In Greek there are three genders, so there are three definite articles.
- ο (for singular masculine words)
- η (for singular feminine words)
το (for singular neuter words)
οι (for plural masculine and femine words)
- τα (for plural neuter words)
I hope that this helps. :-)
As far as I know, θάλασσα is generally translated as 'sea', not 'ocean'. Of course sea and ocean are often used interchangeably (though according to the google search I just did a sea is technically smaller and often partially enclosed by land). In any case it would sound weird to say the Pacific Sea or the Red Ocean.
I don't know if the same distinction exists in Greek, but if so that's probably why θάλασσα is not accepted here.
On a side note, the correct gender is η θάλασσα :)
In Ancient Greek, there was only one Ocean which was conceived of as encircling all land. η θάλασσα was a body of water surrounded by land. Obviously modern geography changes the concepts somewhat, but my guess would be that they are not interchangeable in the way some English speakers do.
I am attempting an answer because there has been no reply for a month: obviously modern Greek speakers please correct me if necessary!
The first ocean was the Greek flood Ωκεανός around the circle of the earth. Today there are 5 oceans. These are in descending order by area:
the Pacific, Atlantic, Indian, Southern (Antarctic) and Arctic Ocean
ο Ειρηνικός, Ατλαντικός, Ινδικός, Ανταρκτικός (Νότιος) και Αρκτικός (Βόρειος) Ωκεανός
Very much like Hecataeus (550-476 BC) world map https://el.m.wikipedia.org/wiki/%CE%91%CF%81%CF%87%CE%B5%CE%AF%CE%BF:Hecataeus_world_map-grc.svg
The beginning of the word sounds stressed because the text-to-speech (TTS) audio available is not very good (I checked the individual word audio as well, the first syllable sounds too stressed). Check here, the audio result is a lot more natural.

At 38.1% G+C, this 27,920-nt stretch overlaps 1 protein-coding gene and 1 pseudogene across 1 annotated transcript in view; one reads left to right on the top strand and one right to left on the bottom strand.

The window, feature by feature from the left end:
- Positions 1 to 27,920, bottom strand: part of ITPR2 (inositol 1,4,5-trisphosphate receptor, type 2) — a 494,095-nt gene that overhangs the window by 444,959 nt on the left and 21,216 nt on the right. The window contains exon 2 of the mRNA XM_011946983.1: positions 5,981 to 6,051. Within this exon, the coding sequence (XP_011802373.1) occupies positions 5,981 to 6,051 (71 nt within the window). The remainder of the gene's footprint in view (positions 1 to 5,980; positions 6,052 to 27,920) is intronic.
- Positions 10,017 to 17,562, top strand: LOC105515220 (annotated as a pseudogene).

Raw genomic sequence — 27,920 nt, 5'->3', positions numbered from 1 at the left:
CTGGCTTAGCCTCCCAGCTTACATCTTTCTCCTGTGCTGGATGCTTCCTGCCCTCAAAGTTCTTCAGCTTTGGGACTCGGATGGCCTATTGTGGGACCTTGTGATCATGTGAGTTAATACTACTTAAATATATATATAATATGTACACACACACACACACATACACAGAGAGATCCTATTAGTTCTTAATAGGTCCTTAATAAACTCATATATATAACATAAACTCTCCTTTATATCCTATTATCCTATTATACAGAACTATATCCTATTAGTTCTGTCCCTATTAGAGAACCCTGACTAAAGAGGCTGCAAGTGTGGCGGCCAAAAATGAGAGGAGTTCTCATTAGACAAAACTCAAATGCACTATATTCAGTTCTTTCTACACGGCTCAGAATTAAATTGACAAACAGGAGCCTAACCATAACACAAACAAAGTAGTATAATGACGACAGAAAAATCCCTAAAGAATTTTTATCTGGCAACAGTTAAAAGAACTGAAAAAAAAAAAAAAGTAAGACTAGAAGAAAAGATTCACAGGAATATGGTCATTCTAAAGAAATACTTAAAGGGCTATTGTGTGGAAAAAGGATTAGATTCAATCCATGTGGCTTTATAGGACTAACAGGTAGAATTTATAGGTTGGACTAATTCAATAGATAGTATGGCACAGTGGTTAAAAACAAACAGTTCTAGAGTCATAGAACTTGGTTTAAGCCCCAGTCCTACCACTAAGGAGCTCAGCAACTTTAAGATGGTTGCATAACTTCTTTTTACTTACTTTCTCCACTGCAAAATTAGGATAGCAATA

Regardless of TTS, when the first syllable is the same with the article vowel you might get a false stress effect. But not as it sounds here, it's more of a long vowel, slightly more stressed than the next unstressed syllable.
It's oh-keh-ah-noss. Listen here: http://el.thefreedictionary.com/%CF%89%CE%BA%CE%B5%CE%B1%CE%BD%CF%8C%CF%82
EA is always in two different syllables and therefore not a diphtong: ω-κε-α-νός. It is pronounced with the two vowel sounds ε+α, (German e + German a, and no German consonant sounds like εα
Diphtong < δίφθογγος, δι < δύο=2 and φθόγγος=sound, tone or two vocal-sounds (become one)
Hello! I understand how you might think that. However, this phrase introduces the definite masculine article, which is ο, rather than being one of the phrases teaching the alphabet. The letter omicron is itself the masculine article (in nominative case, in singular). Similarly the letter η is the feminine definite article.
Check the comments in this very discussion, there is a post that lists all the articles, definite and indefinite and be sure to check the Tips and notes section under most lessons (Tips and notes are available only on the desktop website version, not the apps or the mobile version unfortunately).
The first skill can be a bit tricky to get through and will be changed with the new version of the course, so please try to persevere and get to the next part of the course. We're here for help, just remember that checking the comments first usually gives you the answer you're looking for. Also have a look at the sticky notes for guidance, resources and suggestions. Welcome to the Modern Greek course! :)